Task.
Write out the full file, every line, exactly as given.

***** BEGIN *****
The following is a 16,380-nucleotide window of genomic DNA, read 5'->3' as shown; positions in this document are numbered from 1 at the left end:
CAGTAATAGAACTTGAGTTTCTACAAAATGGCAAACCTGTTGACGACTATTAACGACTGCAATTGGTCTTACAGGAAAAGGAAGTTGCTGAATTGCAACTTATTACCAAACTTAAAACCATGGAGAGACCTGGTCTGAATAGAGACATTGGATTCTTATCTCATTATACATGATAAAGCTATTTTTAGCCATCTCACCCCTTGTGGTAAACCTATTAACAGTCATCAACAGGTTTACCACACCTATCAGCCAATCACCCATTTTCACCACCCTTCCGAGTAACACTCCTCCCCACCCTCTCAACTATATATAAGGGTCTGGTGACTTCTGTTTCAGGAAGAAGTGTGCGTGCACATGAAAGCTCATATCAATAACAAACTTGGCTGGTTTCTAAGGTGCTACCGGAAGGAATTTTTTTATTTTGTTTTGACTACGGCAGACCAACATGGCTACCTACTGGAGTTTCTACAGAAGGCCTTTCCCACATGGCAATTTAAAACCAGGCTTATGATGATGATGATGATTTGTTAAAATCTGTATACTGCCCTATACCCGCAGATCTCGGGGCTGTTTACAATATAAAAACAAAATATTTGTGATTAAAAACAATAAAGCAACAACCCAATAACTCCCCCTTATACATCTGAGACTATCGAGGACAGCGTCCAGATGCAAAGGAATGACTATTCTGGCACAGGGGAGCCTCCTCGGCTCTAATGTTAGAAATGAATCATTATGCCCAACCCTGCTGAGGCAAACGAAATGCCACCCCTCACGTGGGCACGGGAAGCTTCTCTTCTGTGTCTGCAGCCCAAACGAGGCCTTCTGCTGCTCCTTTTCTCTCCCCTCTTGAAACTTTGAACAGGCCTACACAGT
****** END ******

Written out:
The following is a 16,380-nucleotide window of genomic DNA, read 5'->3' as shown; positions in this document are numbered from 1 at the left end:
CAGTAATAGAACTTGAGTTTCTACAAAATGGCAAACCTGTTGACGACTATTAACGACTGCAATTGGTCTTACAGGAAAAGGAAGTTGCTGAATTGCAACTTATTACCAAACTTAAAACCATGGAGAGACCTGGTCTGAATAGAGACATTGGATTCTTATCTCATTATACATGATAAAGCTATTTTTAGCCATCTCACCCCTTGTGGTAAACCTATTAACAGTCATCAACAGGTTTACCACACCTATCAGCCAATCACCCATTTTCACCACCCTTCCGAGTAACACTCCTCCCCACCCTCTCAACTATATATAAGGGTCTGGTGACTTCTGTTTCAGGAAGAAGTGTGCGTGCACATGAAAGCTCATATCAATAACAAACTTGGCTGGTTTCTAAGGTGCTACCGGAAGGAATTTTTTTATTTTGTTTTGACTACGGCAGACCAACATGGCTACCTACTGGAGTTTCTACAGAAGGCCTTTCCCACATGGCAATTTAAAACCAGGCTTATGATGATGATGATGATTTGTTAAAATCTGTATACTGCCCTATACCCGCAGATCTCGGGGCTGTTTACAATATAAAAACAAAATATTTGTGATTAAAAACAATAAAGCAACAACCCAATAACTCCCCCTTATACATCTGAGACTATCGAGGACAGCGTCCAGATGCAAAGGAATGACTATTCTGGCACAGGGGAGCCTCCTCGGCTCTAATGTTAGAAATGAATCATTATGCCCAACCCTGCTGAGGCAAACGAAATGCCACCCCTCACGTGGGCACGGGAAGCTTCTCTTCTGTGTCTGCAGCCCAAACGAGGCCTTCTGCTGCTCCTTTTCTCTCCCCTCTTGAAACTTTGAACAGGCCTACACAGT